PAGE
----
In a ruling handed down last week, a federal district court upheld a provision of federal law that makes it illegal for consumer reporting agencies to disclose background check information that is more than seven years old.
In a ruling handed down last week, a federal district court upheld a provision of federal law that makes it illegal for consumer reporting agencies to disclose background check information that is more than seven years old. The law was challenged on the grounds that it violates the First Amendment. The court ruled that the law passes constitutional muster.
In early 2010, Shamara King applied for a job with the U.S. Postal Service. In considering her application, the postal service ordered a background check from General Information Services (GIS). The report GIS provided on King included criminal charges that had been voluntarily dismissed by the prosecution 10 years previously.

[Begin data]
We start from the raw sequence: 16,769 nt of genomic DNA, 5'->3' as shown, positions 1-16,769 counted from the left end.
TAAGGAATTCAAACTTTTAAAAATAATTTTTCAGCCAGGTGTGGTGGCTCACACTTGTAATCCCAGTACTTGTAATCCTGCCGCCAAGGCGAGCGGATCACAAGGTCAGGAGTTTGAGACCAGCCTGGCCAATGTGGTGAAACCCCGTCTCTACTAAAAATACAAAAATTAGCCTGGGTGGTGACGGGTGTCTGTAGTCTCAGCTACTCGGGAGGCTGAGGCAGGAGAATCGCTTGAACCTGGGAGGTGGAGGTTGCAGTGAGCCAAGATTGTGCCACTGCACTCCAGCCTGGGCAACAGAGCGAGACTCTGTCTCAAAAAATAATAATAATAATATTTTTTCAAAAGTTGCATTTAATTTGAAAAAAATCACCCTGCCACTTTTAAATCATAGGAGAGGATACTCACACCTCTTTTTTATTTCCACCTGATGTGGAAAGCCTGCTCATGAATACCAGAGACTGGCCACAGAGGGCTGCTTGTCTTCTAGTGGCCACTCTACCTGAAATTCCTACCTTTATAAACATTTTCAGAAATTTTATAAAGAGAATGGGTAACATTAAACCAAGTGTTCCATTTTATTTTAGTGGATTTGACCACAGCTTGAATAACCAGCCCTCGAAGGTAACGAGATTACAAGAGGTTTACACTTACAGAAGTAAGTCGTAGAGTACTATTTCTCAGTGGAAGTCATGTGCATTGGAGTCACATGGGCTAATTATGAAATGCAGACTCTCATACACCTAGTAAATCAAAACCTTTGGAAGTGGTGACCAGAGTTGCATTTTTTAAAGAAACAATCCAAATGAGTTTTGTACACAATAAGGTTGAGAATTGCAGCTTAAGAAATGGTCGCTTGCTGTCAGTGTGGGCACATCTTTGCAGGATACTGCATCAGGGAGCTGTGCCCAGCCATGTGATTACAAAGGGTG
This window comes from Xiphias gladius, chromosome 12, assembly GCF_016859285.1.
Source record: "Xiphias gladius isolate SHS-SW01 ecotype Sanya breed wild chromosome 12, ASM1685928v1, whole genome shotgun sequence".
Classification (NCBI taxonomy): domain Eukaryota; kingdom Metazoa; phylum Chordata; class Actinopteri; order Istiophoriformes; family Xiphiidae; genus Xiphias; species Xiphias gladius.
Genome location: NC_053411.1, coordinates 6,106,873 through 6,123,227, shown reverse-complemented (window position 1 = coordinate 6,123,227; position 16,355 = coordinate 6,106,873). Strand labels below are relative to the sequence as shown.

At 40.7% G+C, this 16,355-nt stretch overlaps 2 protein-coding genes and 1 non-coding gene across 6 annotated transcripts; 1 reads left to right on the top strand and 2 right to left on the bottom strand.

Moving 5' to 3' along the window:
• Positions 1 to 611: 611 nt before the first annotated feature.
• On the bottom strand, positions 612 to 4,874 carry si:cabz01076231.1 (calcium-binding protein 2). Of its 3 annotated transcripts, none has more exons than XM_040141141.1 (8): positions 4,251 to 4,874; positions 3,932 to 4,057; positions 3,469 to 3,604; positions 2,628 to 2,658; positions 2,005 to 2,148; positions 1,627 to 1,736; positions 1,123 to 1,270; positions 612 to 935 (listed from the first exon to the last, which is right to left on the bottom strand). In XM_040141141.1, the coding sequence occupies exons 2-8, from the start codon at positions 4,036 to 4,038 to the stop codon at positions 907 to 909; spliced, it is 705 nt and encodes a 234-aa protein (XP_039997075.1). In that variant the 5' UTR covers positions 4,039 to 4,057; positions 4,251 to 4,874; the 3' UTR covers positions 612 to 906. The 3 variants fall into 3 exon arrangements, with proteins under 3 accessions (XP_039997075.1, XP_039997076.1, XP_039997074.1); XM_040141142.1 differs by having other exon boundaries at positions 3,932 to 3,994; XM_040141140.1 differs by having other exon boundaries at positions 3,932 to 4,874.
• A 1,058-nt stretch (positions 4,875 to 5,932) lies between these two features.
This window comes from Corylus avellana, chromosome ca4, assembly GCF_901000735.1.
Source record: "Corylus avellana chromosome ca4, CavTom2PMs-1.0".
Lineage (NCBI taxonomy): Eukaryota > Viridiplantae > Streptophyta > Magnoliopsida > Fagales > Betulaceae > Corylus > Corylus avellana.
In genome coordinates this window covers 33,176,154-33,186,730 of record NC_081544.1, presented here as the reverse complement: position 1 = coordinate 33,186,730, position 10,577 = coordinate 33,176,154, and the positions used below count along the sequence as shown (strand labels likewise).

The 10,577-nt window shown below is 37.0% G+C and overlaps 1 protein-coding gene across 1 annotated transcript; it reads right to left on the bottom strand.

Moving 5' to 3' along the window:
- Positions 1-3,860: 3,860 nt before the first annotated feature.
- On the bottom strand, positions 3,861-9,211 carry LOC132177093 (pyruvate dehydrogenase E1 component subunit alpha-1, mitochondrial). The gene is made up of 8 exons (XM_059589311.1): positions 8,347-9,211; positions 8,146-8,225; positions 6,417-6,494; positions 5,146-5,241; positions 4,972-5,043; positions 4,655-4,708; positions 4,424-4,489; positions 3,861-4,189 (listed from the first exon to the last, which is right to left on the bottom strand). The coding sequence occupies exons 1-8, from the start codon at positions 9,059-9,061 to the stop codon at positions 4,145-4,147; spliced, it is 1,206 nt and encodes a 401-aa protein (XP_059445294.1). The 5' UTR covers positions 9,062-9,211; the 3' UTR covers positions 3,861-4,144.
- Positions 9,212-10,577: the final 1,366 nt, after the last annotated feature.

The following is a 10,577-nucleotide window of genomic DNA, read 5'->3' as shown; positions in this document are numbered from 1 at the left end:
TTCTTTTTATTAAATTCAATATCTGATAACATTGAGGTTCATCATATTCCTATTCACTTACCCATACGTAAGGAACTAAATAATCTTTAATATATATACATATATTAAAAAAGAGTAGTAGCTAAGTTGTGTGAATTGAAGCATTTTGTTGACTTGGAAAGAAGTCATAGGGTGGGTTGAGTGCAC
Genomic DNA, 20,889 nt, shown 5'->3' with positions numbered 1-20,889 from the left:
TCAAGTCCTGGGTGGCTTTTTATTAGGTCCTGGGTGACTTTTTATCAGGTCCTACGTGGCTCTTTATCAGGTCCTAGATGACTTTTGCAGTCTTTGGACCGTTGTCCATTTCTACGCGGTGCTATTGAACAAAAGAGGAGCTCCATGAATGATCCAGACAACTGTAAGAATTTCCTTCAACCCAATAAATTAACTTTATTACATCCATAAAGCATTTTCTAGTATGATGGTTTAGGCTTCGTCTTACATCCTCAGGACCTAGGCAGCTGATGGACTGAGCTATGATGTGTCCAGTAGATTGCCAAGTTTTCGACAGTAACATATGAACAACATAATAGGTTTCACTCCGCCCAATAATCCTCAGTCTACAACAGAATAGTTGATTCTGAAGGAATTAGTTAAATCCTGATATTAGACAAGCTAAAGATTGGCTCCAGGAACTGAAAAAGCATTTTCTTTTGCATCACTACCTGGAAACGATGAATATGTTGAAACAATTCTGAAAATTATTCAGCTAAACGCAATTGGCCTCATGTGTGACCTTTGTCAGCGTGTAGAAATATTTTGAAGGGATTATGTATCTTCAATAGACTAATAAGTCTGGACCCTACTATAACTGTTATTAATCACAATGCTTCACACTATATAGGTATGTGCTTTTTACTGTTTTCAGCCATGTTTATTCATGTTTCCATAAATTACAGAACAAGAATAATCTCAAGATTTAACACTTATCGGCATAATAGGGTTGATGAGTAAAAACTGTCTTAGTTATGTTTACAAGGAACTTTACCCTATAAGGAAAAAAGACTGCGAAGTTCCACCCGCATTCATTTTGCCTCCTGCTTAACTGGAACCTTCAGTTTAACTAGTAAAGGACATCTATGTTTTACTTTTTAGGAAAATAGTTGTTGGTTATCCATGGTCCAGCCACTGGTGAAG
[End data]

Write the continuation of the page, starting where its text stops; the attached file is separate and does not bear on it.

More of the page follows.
King filed a class action lawsuit, on behalf of herself and others, against GIS claiming that the company violated the Fair Credit Reporting Act (FCRA) by reporting outdated information. Specifically, King alleged that GIS reported information that was 10 years old when the FCRA limits disclosures to the previous seven years.
GIS then filed a motion claiming that the FCRA’s time limit of seven years is unconstitutional because it violates the First Amendment right to free speech.
The U.S. District Court for the Eastern District of Pennsylvania noted that restrictions on speech concerning public matters may not be restricted under the First Amendment. However, in the case at hand, the court ruled that information being exchanged was private and was gathered for a narrow, commercial purpose. In the written opinion of the case, the court wrote that “the private nature of these consumer reports does not significantly contribute to the public dialogue and, accordingly, this court finds that such information warrants a reduced constitutional protection.”
The ruling allows King to pursue her class action lawsuit against GIS.
photo by Casey Serin/flickr